Abstract: Nanostructured materials play a vital role in almost all aspects of science and technology in the 21st century. The materials include nanoparticles, nanofilms, biological membranes etc. whose physicochemical properties are size-dependent. Thin films have wide range of applications in various branches of science. One of the efficient methods to form miniaturized structures for device applications is to fabricate nanostructured films on different substrates. Surfactant assembly on metallic and non-metallic surfaces based on self assembly and Langmuir-Blodgett technique offers a unique way to form thin films at molecular levels. The process of formation of unimolecular assemblies gives the flexibility of tuning the properties of underlying substrates for various applications including wetting characteristics, lubrication, passivation, mimicking biological phenomena etc. Towards this direction, self assembled monolayers (SAMs) of alkanethiols on gold and silver surfaces have been studied comprehensively for the past two decades. The reported literature on short chain length thiol-based monolayers is however, limited since the formation using conventional methods yield poor quality monolayers. The short chain length monolayers are useful in various applications like tribology, layer-by-layer assemblies, biosensors etc. Hence, it is essential to reproducibly form SAMs of various chain lengths and understand their properties. The present study is related to the formation of SAMs of alkanethiols and diselenides on gold and silver surfaces to form ordered and well-oriented monolayers. Monolayers of varying chain lengths (CH3(CH2)nSH where n = 3, 5, 7, 9, 11, 15) have been formed on gold and silver surfaces using different methods, (1) adsorption from neat thiols; (2) adsorption under electrochemical control and (3) adsorption from alcoholic solutions of the thiols. The characteristics features of the SAMs have been followed based on three different aspects, (i) structure and stability of the methylene groups (ii) interfacial characteristics involving the end group and the solvent and (iii) metal-head group interactions. The structure and stability of the monolayers have been followed based on vibrational spectroscopy and electrochemistry under different environment including thermal perturbations. The stability of the SAMs at different temperatures and subsequent changes associated with the orientation / packing has been monitored both in the dry state using reflection absorption infrared spectroscopy (RAIRS) and under electrochemical conditions using cyclic voltammetry and impedance analysis. Monolayers adsorbed from neat thiols show superior quality in terms of stability and structural arrangement. Short chain thiols with n = 3, 5, 7 show substantial stability when the adsorption is carried out from neat thiols. Figure 1 shows the RAIR spectra of hexanethiol SAM on gold adsorbed by three different procedures. Monolayers adsorbed under potential control behave very similar to the monolayers adsorbed from neat thiol as for as stability and structural orientation are concerned. Monolayers prepared using conventional methods of adsorption from alcoholic solutions are of inferior quality in terms of stability and arrangement especially for the short chain lengths. This is likely to be due to the fact that monolayers prepared using conventional methods may have intercalated solvent molecules within the monolayer assembly that degrade the integrity of the SAM leading to poor quality. The blocking characteristics of the monolayers for diffusing redox couple have been followed by determining the heterogeneous electron transfer rate constant using electrochemical techniques. The spectroscopic data and the electrochemical data follow similar trend indicating the superior quality of monolayer adsorbed from neat thiol in terms of stability as compared to conventionally prepared monolayers. Figure 1. RAIR spectra of hexanethiol-SAMs on Au(111) surface at 25C. The monolayers are formed by adsorption (A) from neat thiol (B) under potential control and (C) from alcoholic solution of the thiol. Wavenumber (cm-1) The interfacial characteristics of the monolayers (effect of end group functionality on the solvent properties) have been monitored on the basis of capacitance, contact angle and atomic force microscopy- measurements. Well-organized monolayers behave like good capacitors with relatively low values of double layer capacitance in presence of a liquid electrolyte as compared to the expected values based on known thickness and dielectric constant of the SAMs. This behavior can be explained by invoking the depletion of water density at the methyl terminated SAM-water interface where the solvent properties are different from that of bulk. Variation of one such property, dielectric constant, has been mapped using force measurement based on AFM. Dielectric constant of water changes from the bulk value of 78 to a low value as given in figure 2. This cross-over occurs within a span of 1-3 nm depending on the chain length of the thiol. Of the three procedures used, the ones based on the use of neat thiol and electrochemical adsorption result in well-oriented alkyl chains followed by highly oriented methyl terminal groups. This is responsible for the high hydrophobic nature of the interface and the subsequent observation of interfacial water properties. The SAMs prepared from ethanol fail to show the hydrophobic effects. Hydrophilic monolayers (NH2 terminated monolayers) fail to show depletion of water density at the interface indicating the importance of end group functionality in altering the interfacial characteristics of the monolayer. Figure 2. Spatial variation of dielectric permittivity of water at the hexanethiol SAM - water interface. The SAM is formed on gold (111) surface; (a) from ethanolic solution of the thiol (b) under electrochemical control (c) from neat thiol. The origin on the x-axis is the position of the methyl groups of SAM and the direction towards right side is in to the bulk water. The well-oriented SAMs have been used to follow the adsorption of a biopolymer. Zein protein is a prolamine of maize and is projected to be a biocompatible coating for food products and food containers. Hence, it is essential to prepare impermeable coatings of zein with different surface wetting properties. The adsorption of zein on highly ordered SAMs with hydrophobic or hydrophilic end group functionality has been studied and the orientation of the protein followed using spectroscopy, microscopy and electrochemistry. It is observed that zein shows higher affinity towards hydrophilic than hydrophobic surfaces with small foot print size on the Figure 3. Orientation of zein protein on hydrophilic and hydrophobic SAM as deciphered from the experimental data. hydrophilic surface resulting in large surface coverage. Figure 3 shows the schematics of zein deposits on hydrophilic and hydrophobic SAM surfaces determined based on spectroscopy, quartz crystal microbalance and electrochemical studies. The AFM shows cylindrical, rod-like and disc-like features of zein on hydrophilic surfaces that form the base units for the growth of cylindrical structures of zein. The published literature on the studies on SAMs on silver surfaces reveals that there is no consensus on the structure of the monolayers on silver. This may be due to the difficulty in getting pristine oxide-free surfaces in the case of silver and this is likely to affect the monolayer quality. Hence, it is decided to prepare SAMs of alkanethiols on silver and study their characteristics. Subtle differences between the monolayers adsorbed from neat thiol and from alcoholic solutions of thiols have been observed in terms of stability and permeability. Atomic force microscopic studies illustrate the presence of depletion of water at the SAM-aqueous interface. Diselenide-based monolayers have been formed on gold to understand the head group-substrate interactions on the monolayer properties. The disorder observed on short chain diselenide-based monolayers formed from alcoholic solutions can be eliminated by adsorption from neat compounds as described for the thiols. A preliminary account on the stability of SAMs under hydrodynamic conditions has been given based on rotating disc electrode voltammetry. It is observed that the SAMs get well-ordered when the electrode is rotated at a fast rate leading to the hypothesis that the monolayer assembly gets annealed as a function of the rotation rate. The thesis is planned as follows: Chapter 1 gives general introduction about organic thin films with particular emphasis on self-assembled monolayers on gold and silver, their characteristics in terms of stability, interfacial properties and adsorption behaviour. Chapter 2 deals with the experimental methodologies and schematics used for the preparation and characterization of the monolayers. Chapter 3 is on the contribution of alkyl spacer to the stability of the monolayers studied using spectroscopy and electrochemistry. Chapter 4 deals with the interfacial properties of the SAMs in presence of aqueous medium. In order to emphasize the importance of the terminal functional groups, adsorption of zein has been demonstrated on surfaces of controlled wettablity. Chapter 5 explains the formation and stability of monolayers of short and long chain alkyl diselenides on gold surfaces. Chapter 6 gives the structural and interfacial characteristics of alkanethiol monolayers on silver surfaces. The stability and subsequent changes of alkanethiol monolayers under hydrodynamic conditions has been discussed in the appendix section.(For fig pl refer pdf file.)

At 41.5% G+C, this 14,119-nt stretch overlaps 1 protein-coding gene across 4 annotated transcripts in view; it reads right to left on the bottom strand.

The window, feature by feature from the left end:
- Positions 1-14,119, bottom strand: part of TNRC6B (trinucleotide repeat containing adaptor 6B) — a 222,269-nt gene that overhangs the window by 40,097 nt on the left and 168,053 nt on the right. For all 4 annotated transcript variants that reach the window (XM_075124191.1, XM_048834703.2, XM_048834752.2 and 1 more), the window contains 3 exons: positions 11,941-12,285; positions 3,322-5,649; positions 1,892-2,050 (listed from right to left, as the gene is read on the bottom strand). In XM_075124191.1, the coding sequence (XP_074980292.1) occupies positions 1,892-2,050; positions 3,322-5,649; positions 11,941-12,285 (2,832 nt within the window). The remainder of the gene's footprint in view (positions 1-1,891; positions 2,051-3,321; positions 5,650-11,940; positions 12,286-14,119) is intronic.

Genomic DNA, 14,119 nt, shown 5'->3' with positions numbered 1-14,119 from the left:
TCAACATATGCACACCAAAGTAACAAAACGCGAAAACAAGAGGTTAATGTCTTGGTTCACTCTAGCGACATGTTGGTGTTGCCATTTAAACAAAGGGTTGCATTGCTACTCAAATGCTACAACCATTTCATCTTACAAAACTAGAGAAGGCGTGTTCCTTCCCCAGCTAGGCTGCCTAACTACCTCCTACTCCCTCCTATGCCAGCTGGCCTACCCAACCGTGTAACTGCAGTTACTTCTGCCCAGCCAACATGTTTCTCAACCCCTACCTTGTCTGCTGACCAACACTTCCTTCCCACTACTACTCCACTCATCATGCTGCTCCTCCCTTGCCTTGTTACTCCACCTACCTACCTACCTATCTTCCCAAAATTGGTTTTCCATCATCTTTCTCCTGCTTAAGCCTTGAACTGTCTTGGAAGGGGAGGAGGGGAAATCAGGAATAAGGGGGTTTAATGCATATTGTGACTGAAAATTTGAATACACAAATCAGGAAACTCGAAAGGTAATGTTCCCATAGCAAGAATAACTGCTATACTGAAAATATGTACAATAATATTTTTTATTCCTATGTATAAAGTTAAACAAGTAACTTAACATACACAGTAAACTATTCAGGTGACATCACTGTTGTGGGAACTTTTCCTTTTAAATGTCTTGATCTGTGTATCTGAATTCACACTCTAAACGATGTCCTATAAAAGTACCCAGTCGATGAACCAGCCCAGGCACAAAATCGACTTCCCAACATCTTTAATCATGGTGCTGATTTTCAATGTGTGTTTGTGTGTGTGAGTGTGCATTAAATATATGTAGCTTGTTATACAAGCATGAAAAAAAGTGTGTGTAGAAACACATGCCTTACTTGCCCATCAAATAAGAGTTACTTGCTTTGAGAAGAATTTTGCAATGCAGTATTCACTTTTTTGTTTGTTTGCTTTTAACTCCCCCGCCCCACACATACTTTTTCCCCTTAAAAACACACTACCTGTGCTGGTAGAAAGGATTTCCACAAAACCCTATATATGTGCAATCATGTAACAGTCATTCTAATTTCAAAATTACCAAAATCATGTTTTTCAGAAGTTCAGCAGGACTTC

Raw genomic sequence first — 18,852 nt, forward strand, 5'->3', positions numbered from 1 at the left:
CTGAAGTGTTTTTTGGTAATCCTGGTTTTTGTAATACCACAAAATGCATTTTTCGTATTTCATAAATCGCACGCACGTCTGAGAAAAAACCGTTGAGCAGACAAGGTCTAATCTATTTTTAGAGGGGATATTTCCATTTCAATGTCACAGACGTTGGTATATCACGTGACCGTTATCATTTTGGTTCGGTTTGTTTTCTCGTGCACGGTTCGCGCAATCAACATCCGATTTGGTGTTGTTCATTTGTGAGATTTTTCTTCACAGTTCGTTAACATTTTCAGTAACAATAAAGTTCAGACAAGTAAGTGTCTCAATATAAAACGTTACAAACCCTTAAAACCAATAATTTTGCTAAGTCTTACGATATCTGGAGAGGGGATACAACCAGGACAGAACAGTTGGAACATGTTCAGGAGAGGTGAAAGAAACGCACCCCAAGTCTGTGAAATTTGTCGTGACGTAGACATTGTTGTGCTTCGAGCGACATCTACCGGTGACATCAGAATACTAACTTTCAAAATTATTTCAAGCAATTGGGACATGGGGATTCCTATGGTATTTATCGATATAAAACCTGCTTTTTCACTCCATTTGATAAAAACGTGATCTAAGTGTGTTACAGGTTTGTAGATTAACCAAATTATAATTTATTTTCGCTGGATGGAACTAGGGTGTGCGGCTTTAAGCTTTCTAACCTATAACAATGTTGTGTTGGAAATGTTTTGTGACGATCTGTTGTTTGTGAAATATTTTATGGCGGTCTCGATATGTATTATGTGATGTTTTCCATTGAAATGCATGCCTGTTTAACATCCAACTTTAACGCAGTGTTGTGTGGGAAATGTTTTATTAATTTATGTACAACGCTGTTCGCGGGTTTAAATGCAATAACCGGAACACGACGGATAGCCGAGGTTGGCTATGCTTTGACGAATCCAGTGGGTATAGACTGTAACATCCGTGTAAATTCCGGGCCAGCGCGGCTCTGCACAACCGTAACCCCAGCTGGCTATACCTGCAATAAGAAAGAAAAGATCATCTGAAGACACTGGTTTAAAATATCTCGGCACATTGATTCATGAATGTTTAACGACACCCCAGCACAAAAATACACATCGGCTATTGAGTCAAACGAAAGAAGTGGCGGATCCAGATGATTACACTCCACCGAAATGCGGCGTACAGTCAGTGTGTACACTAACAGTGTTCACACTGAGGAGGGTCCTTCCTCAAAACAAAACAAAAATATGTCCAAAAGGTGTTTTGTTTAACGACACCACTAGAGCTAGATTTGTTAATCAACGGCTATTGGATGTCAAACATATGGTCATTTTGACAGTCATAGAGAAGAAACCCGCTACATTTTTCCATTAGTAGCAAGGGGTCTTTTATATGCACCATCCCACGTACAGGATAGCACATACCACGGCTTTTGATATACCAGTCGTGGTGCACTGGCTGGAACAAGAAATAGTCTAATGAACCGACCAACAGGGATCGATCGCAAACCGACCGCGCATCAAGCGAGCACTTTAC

URI: http://hdl.handle.net/2005/576
Appears in Collections:Inorganic and Physical Chemistry (ipc)